**Disclosure: No compensation was received for this post. All opinions are 100% my own.
Chocolate. Shopping. Bourbon. History. You can find it all in Frankfort, Kentucky! Whenever we are in the area, a stop is a must. So, on our way back to Chicago from North Carolina we had to make a visit! The capital of Kentucky welcomes us with a pleasant downtown, a touch of colonial history and famous Kentucky bourbon!
One of our top stops in Frankfort is the Rebecca Ruth Chocolate Factory. Rebecca Ruth was started in 1919 by two substitute teachers better known for their confections than their teaching ability! Of course, their candy was an instant success! Rebecca Ruth Candy is still thriving nearly 100 years later. We have been visiting Rebecca Ruth during our Kentucky adventures over the past 5 years and have seen it grow during that time and even expand to include an additional building!
|Rebecca Ruth has expanded into the adjoining building!|
|Bringing a taste of Kentucky home!|
Since founder Ruth Booe invented the bourbon ball, tasting a bourbon ball is a must. However, there are many other confections to savor. If you visit, be sure to give this real piece of Kentucky history a try and even see production on a tour! That's right, Rebecca Ruth offers tours Monday-Saturday 10AM-12PM and 1PM-5PM! A sweet experience for young and old! One of our first candy factory tours was at Rebecca Ruth and we learned a lot! Tours are $4 per person and free for those 5 and under.
|Time to shop downtown!|
Frankfort was initially established in 1786, so you can imagine it has seen its share of history! Just driving around and seeing some of the buildings can be a treat. On this visit, we toured Liberty Hall which was the home of John Brown (not that John Brown) who was an early Kentucky statesman and Senator. Brown had the home built beginning in 1796 with the family moving in in 1801. There is a tremendous amount of history in the home including the stories of the Brown family and the impressive roster of guests that visited! The tour of the home was very thorough and we enjoyed learning about the Brown family. I was really impressed by how beautiful this house was since it was built on what would have been the frontier at the time!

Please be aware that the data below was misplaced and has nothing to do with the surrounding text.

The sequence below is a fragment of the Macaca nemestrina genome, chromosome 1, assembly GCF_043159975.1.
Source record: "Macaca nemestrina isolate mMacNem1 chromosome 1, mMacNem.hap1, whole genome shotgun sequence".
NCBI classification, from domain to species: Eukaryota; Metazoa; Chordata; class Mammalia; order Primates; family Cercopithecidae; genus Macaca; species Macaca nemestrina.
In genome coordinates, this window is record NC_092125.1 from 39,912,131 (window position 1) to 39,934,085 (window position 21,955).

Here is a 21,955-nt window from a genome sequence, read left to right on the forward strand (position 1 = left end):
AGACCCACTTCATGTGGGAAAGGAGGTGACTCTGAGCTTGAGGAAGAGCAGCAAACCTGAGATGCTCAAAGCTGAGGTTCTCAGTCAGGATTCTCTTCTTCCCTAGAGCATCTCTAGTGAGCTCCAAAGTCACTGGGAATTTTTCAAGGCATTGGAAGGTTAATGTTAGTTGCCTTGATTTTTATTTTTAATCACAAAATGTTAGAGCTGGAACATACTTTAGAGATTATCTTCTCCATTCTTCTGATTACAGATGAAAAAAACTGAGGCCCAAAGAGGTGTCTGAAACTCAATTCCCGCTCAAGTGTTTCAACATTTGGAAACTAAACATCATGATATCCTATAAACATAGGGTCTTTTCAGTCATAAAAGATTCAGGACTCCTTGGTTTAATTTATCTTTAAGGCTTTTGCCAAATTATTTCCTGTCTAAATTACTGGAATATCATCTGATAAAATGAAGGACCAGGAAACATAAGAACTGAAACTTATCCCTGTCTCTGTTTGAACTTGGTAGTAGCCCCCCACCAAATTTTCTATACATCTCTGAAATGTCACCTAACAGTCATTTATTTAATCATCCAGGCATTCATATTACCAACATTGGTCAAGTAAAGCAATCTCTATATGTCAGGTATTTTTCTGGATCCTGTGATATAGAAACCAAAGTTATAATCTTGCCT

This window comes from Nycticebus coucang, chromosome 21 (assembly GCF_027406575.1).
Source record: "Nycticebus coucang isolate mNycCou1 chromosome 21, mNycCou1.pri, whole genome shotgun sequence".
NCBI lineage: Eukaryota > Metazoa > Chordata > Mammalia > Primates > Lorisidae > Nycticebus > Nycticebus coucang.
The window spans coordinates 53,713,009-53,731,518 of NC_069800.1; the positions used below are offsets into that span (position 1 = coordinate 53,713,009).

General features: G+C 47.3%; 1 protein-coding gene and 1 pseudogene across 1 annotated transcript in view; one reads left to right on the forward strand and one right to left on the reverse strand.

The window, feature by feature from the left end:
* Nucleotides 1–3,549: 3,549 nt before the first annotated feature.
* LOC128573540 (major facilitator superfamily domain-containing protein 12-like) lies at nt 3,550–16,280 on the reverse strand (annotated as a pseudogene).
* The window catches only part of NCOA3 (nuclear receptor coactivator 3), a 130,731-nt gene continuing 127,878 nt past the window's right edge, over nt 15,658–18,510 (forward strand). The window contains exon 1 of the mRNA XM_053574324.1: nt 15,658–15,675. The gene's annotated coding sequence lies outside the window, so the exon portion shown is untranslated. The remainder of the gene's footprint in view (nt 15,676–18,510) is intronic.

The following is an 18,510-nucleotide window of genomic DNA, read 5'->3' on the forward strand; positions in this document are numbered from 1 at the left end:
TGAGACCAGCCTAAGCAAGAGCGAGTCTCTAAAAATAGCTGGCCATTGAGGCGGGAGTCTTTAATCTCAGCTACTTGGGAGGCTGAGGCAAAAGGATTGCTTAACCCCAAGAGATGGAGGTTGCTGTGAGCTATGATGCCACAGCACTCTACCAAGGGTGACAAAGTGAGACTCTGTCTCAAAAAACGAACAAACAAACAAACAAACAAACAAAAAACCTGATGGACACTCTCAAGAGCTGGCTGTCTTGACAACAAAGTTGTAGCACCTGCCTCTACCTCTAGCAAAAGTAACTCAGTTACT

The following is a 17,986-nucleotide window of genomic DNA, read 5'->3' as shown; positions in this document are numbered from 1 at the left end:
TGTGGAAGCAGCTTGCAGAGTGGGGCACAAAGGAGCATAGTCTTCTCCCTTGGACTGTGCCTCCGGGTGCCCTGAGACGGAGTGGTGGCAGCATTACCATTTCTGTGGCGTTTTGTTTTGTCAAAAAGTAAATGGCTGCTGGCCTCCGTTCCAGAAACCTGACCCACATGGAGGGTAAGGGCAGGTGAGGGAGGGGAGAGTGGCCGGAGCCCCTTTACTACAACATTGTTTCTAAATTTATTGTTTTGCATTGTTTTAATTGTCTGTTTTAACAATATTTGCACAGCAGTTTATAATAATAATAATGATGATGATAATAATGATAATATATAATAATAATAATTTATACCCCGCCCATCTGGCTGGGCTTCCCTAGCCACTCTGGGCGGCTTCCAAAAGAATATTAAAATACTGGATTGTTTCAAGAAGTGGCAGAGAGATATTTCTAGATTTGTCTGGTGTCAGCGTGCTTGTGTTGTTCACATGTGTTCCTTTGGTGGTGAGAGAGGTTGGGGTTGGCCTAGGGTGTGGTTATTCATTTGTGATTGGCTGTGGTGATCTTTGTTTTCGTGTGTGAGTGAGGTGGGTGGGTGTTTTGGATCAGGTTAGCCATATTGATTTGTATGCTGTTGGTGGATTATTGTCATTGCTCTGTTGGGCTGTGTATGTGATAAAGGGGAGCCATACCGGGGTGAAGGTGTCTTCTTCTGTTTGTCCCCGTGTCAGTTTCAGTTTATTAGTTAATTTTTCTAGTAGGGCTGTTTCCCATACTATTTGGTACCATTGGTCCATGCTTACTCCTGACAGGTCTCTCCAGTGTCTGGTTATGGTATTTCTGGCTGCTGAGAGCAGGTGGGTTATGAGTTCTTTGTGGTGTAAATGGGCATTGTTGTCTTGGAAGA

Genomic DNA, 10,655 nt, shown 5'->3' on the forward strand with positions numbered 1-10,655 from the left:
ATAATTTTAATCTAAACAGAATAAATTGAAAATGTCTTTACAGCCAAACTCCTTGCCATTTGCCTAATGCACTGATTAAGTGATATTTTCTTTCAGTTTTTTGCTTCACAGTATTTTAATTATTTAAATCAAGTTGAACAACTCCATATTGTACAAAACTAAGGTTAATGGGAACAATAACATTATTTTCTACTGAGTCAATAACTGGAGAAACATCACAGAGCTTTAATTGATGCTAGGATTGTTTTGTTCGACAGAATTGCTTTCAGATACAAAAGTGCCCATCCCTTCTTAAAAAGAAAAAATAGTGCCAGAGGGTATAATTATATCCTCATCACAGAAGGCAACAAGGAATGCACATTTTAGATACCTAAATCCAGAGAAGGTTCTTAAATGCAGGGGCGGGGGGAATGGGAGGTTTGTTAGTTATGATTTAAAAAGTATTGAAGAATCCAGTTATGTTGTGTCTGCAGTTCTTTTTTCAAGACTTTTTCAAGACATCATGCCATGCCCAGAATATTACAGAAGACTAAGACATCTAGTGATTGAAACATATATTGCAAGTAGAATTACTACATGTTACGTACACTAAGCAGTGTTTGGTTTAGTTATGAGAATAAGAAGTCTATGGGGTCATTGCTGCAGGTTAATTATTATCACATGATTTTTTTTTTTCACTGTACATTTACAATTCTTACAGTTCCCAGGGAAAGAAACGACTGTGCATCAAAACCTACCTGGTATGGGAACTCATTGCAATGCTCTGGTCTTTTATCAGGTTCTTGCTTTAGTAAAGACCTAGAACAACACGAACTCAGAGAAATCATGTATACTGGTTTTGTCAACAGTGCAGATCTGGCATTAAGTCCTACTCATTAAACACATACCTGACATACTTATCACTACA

The garden on the grounds is pretty impressive but do spray with bug spray before exploring. You can even spend time exploring the gardens without visiting the home. Bring your camera--it is beautiful and we saw some photographers snapping pics while we were there. The neighboring house is the Orlando Brown House which was built for John's son. The historical complex has many events throughout the year, so check those out. Tours are given Monday-Saturday starting at 1:30PM. Admission fees apply.
Our trips to Kentucky are never complete without picking up some bourbon. Our favorite distillery is Buffalo Trace in Frankfort which is actually one of the oldest continuously running distilleries in the USA. In fact, distilling began on the site as early as 1773 and was allowed to continue during Prohibition to make whiskey for medicinal purposes. You can take a tour of the distillery, sample in the tasting room and browse the sizable gift shop. For me, I really love to look at the buildings. They have so much character and are fun to photograph. There are various tours available and all are complimentary, so check them out!
As you can see, there is quite a bit to do in Frankfort! The town is a bit more low key, which we really enjoy. We still have more to uncover in Frankfort, so I am sure that I will be writing about it again!